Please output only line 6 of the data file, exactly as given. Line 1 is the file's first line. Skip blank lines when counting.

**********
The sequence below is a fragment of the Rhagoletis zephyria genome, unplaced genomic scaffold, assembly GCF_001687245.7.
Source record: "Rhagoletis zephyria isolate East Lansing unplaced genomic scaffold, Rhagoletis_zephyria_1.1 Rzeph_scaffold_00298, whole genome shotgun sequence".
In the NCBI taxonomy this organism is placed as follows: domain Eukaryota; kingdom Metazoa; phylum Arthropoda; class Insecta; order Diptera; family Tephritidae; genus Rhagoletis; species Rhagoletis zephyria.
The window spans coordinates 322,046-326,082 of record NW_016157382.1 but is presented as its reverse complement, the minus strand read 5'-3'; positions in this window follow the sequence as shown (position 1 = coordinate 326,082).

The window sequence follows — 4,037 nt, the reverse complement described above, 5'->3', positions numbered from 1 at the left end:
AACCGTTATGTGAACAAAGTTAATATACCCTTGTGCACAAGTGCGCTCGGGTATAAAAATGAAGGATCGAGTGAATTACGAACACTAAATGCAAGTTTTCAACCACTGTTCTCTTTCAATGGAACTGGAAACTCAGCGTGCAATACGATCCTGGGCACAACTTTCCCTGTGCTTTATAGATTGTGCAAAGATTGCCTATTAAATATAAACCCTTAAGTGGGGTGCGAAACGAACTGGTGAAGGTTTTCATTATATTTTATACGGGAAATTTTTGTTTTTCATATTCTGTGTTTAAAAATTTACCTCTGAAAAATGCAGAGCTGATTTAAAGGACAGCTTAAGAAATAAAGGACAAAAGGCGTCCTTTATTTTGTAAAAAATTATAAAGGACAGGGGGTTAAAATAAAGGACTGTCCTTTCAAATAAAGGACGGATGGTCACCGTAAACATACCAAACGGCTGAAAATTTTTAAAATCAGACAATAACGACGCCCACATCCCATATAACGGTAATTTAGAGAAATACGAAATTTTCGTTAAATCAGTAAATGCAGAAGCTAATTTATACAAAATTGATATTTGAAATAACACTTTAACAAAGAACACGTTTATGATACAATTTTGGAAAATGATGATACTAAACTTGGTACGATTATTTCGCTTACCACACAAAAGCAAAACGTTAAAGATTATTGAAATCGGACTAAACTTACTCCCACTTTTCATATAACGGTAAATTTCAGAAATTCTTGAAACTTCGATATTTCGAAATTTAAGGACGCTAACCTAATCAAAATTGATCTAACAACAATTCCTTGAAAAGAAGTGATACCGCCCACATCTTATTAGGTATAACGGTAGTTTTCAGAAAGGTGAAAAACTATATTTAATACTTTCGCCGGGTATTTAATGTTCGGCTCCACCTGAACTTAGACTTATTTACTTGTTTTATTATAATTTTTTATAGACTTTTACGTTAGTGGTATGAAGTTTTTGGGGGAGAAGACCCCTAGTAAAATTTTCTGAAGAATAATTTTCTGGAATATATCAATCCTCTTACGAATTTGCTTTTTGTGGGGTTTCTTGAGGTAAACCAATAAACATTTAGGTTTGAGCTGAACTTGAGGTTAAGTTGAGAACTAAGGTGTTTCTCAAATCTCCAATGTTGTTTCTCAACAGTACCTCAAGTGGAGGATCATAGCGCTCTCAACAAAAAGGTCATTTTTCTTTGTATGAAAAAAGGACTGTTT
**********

AACCGTTATGTGAACAAAGTTAATATACCCTTGTGCACAAGTGCGCTCGGGTATAAAAATGAAGGATCGAGTGAATTACGAACACTAAATGCAAGTTTTCAACCACTGTTCTCTTTCAATGGAACTGGAAACTCAGCGTGCAATACGATCCTGGGCACAACTTTCCCTGTGCTTTATAGATTGTGCAAAGATTGCCTATTAAATATAAACCCTTAAGTGGGGTGCGAAACGAACTGGTGAAGGTTTTCATTATATTTTATACGGGAAATTTTTGTTTTTCATATTCTGTGTTTAAAAATTTACCTCTGAAAAATGCAGAGCTGATTTAAAGGACAGCTTAAGAAATAAAGGACAAAAGGCGTCCTTTATTTTGTAAAAAATTATAAAGGACAGGGGGTTAAAATAAAGGACTGTCCTTTCAAATAAAGGACGGATGGTCACCGTAAACATACCAAACGGCTGAAAATTTTTAAAATCAGACAATAACGACGCCCACATCCCATATAACGGTAATTTAGAGAAATACGAAATTTTCGTTAAATCAGTAAATGCAGAAGCTAATTTATACAAAATTGATATTTGAAATAACACTTTAACAAAGAACACGTTTATGATACAATTTTGGAAAATGATGATACTAAACTTGGTACGATTATTTCGCTTACCACACAAAAGCAAAACGTTAAAGATTATTGAAATCGGACTAAACTTACTCCCACTTTTCATATAACGGTAAATTTCAGAAATTCTTGAAACTTCGATATTTCGAAATTTAAGGACGCTAACCTAATCAAAATTGATCTAACAACAATTCCTTGAAAAGAAGTGATACCGCCCACATCTTATTAGGTATAACGGTAGTTTTCAGAAAGGTGAAAAACTATATTTAATACTTTCGCCGGGTATTTAATGTTCGGCTCCACCTGAACTTAGACTTATTTACTTGTTTTATTATAATTTTTTATAGACTTTTACGTTAGTGGTATGAAGTTTTTGGGGGAGAAGACCCCTAGTAAAATTTTCTGAAGAATAATTTTCTGGAATATATCAATCCTCTTACGAATTTGCTTTTTGTGGGGTTTCTTGAGGTAAACCAATAAACATTTAGGTTTGAGCTGAACTTGAGGTTAAGTTGAGAACTAAGGTGTTTCTCAAATCTCCAATGTTGTTTCTCAACAGTACCTCAAGTGGAGGATCATAGCGCTCTCAACAAAAAGGTCATTTTTCTTTGTATGAAAAAAGGACTGTTT